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Business-Technologists Visions: Better Benefits, Less Strain

Benefits providers must move beyond a passive model to engage, educate, and empower consumers, Cigna's Andrea Anania says.

When it comes to serving consumers, too many providers of employee benefits--health care, group insurance, retirement plans--have taken an approach that's overly passive or, in the eyes of some cynics, passive aggressive. Employees seeking access to their health-care or retirement plans have found the view relatively opaque, with information fragmented and generic and service support complex, confusing, and unnavigable.

The good news is that employee-benefits providers are attempting to better engage consumers via the Web. The bad news is that access to brochureware, generic calculators, and some back-office applications doesn't resonate with consumers. Cigna recently conducted a national survey that found that while 80% of employers offer some benefits information or tools online, just one in five employees has used them.

That's a sizable disconnect considering that all parties--benefits providers, employers, and employees--have the same goal: improving the individual's opportunity for successful health-care and financial outcomes. Clearly, benefits providers need to move beyond today's passive model to engage, educate, and empower consumers.

In recent years, employee-benefits providers have offered nascent Web resources to complement print materials, automated telephone systems, and call centers. But the degree of personalization and integration has been superficial. You may be greeted by name, but applications are often links that can't be accessed through a single sign-on, and there's a voluminous online health and financial library that's too big, too generic, and too confusing for people to use. And the online applications are most likely not connected to other service touch points.

But these efforts provide an excellent foundation for building a better benefits experience. At Cigna, we've launched the myCigna .com benefits portal to provide individual plan participants with comprehensive information about their personal health care and retirement accounts and let them set preferences so that continually updated Web resources align with their stages of life or health needs. That way, retirement-plan participants aren't inundated with "Personal Finance 101" courseware when they need much more sophisticated information.

The portal also offers an integration point for both accessing information and receiving service. MyCigna .com provides information in one place for all Cigna's health-care plans and its range of retirement programs, from pensions to 401(k) to online brokerage services. We're integrating transaction tools and updated account information available online with other forms of customer care, from service rep to the registered nurse on our 24-hour health information line.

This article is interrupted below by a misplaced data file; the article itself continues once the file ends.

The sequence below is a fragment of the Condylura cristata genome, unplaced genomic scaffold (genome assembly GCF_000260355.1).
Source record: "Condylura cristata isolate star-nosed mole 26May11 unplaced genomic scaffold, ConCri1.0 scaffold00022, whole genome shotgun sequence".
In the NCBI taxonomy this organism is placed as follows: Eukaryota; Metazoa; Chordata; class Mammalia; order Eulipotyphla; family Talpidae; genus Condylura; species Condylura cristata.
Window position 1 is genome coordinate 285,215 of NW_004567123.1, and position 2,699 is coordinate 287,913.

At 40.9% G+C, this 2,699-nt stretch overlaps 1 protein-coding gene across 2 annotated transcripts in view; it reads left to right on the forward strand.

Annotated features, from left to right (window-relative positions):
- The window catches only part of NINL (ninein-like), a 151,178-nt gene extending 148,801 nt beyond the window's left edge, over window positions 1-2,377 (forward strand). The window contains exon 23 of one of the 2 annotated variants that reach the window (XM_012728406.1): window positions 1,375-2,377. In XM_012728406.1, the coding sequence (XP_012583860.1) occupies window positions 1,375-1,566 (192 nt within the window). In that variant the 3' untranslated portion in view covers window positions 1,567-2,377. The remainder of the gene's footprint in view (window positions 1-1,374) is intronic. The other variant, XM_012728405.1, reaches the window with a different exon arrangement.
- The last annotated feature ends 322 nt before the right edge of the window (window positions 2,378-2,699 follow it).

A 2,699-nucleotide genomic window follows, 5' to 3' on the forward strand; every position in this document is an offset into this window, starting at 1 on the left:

Yet these are only baby steps toward where we want to go. The ultimate goal of employee benefits must be placing more responsibility with employees, whether it's choosing how to invest 401(k) funds or how best to spend health-care dollars. Our challenge is to give employees adequate tools to handle that responsibility.

Web technology offers great, untapped opportunities for flexibility. Health-plan applications can be recast as Web services that plug in all the authorized constituencies--the employee, the doctor or hospital, the service provider--so there's a seamless, coordinated, 360-degree view of the individual's health care. From this vantage point, plan participants will have greater control over their benefits and their health. Web tools can automatically push critical health-care information to users based on physicians' insurance-diagnosis codes, so relevant information is delivered directly to them when it matters most, rather than forcing them to search for it.

Our industry's investment in technology is critical because employees are being asked to become more involved and make more decisions about the management of their health and financial well-being. They have no choice but to be more informed and more engaged, and we can no longer be passive in helping them.

Andrea Anania is executive VP and CIO at Cigna Corp. She also chairs the IT advisory board for her local United Way.

Photo of Andrea Anania by Dominic Episcopo

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Do tech stars like Michael Dell, Steve Ballmer, and Carly Fiorina see the future clearly? Check out what our complete panel of 32 visionaries have to say here.

Columns By Other Business Technology Leaders

Andrea Anania, executive VP and CIO at Cigna Corp. Dave Bent, CIO and VP at Acterna LLC
Scott Dinsdale, executive VP of Digital Strategy at the Motion Picture Association David Guzmán, senior VP and CIO of Owens & Minor
John Halamka, senior VP of I.S. at CareGroup Healthcare System Randy Mott, senior VP and CIO at Dell Computer
Ralph Syzgenda, group VP and CIO at General Motors Pedro Villalba, senior VP of I.T. and chief technology officer at HIP Health Plan of New York
Janet Wejman, senior VP and CIO of Continental Airlines


Is the author right? Or out in left field? Have your say on this column and the rest of our Future Visions package at informationweek.com/forum/informationweek

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